Contestor’s assertion of counterstatement’s failure to state a claim does not deprive contestee’s right to proof. In view of the specific denial of the charges made in the statement of contest, the counterstatement of contest filed by contestee, and the requirement that judgment be pronounced, it would be unreasonable to hold that the contestor’s demurrer (now motion to dismiss for failure to state a claim) under such circumstances would deprive the contestee of the right to demand proof of the charges made by the contestor and to introduce testimony in support of his counterstatement of contest, inasmuch as such a ruling would deny the contestee his day in court. Gunson v. Baldauf, 88 Colo. 436, 297 P. 516 (1931).
1. Definition for Political subdivision
A governing subdivision of the state, including counties, municipalities, school districts, and special districts. C.R.S. § 1-7.5-103.
2. Definition for State
A state of the United States, the District of Columbia, Puerto Rico, the United States Virgin Islands, or any territory or insular possession subject to the jurisdiction of the United States. C.R.S. § 1-8.3-102.
3. Definition for Ballot
(a) A federal write-in absentee ballot;
(b) A ballot specifically prepared or distributed for use by a covered voter in accordance with this article; or
(c) A ballot cast by a covered voter in accordance with this article.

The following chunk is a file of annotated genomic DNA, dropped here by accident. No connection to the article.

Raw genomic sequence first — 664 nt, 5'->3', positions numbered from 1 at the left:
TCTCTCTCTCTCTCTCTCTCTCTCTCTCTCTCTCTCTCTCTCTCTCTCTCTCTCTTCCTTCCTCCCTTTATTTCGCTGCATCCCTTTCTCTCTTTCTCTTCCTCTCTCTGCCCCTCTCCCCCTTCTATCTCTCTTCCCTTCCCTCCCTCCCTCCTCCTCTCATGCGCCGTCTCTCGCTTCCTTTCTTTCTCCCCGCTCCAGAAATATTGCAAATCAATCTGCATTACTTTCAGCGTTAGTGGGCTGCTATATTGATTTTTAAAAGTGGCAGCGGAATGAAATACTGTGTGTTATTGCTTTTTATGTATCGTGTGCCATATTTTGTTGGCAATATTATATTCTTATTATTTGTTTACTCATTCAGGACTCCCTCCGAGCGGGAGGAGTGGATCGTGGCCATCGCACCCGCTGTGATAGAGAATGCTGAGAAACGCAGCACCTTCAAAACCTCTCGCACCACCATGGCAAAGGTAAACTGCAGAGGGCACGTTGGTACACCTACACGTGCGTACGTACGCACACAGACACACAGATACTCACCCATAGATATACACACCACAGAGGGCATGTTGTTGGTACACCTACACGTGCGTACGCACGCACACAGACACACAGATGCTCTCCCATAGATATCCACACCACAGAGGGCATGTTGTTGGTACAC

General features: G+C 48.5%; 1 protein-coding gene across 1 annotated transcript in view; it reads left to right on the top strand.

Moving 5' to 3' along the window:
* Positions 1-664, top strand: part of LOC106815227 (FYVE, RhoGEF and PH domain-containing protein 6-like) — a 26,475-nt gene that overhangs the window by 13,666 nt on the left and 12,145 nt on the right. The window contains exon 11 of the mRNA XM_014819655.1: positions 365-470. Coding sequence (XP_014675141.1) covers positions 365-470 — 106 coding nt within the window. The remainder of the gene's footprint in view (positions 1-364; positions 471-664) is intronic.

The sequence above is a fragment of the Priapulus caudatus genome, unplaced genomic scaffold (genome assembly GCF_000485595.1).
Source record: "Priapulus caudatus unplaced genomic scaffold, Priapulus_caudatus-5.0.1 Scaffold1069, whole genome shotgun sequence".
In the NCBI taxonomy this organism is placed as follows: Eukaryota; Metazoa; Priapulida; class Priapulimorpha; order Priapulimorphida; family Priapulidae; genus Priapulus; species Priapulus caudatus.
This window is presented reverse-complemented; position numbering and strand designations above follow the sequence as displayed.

(2) “Covered voter” means:
(a) A uniformed-service voter defined in paragraph (a) of subsection (9) of this section who is a resident of this state but who is absent from this state by reason of active duty and who otherwise satisfies this state’s voter eligibility requirements;
(b) An overseas voter who, before leaving the United States, was last eligible to vote in this state and, except for a state residency requirement, otherwise satisfies this state’s voter eligibility requirements;
(c) An overseas voter who, before leaving the United States, would have been last eligible to vote in this state had the voter then been of voting age and, except for a state residency requirement, otherwise satisfies this state’s voter eligibility requirements; or
(d) An overseas voter who was born outside the United States, is not described in paragraph (b) or (c) of this subsection (2), and, except for a state residency requirement, otherwise satisfies this state’s voter eligibility requirements if the last place where a parent, legal guardian, spouse, or civil union partner of the voter was, or under this article would have been, eligible to vote before leaving the United States is within this state.
C.R.S. § 1-8.3-102.
4. Definition for Person
Any natural person, partnership, committee, association, corporation, labor organization, political party, or other organization or group of persons. Section 2(11) of article XXVIII of the state constitution.
5. Definition for Election
Any election under the “Uniform Election Code of 1992” or the “Colorado Municipal Election Code of 1965”, article 10 of title 31, C.R.S. C.R.S. § 1-7.5-103.
6. Definition for Candidate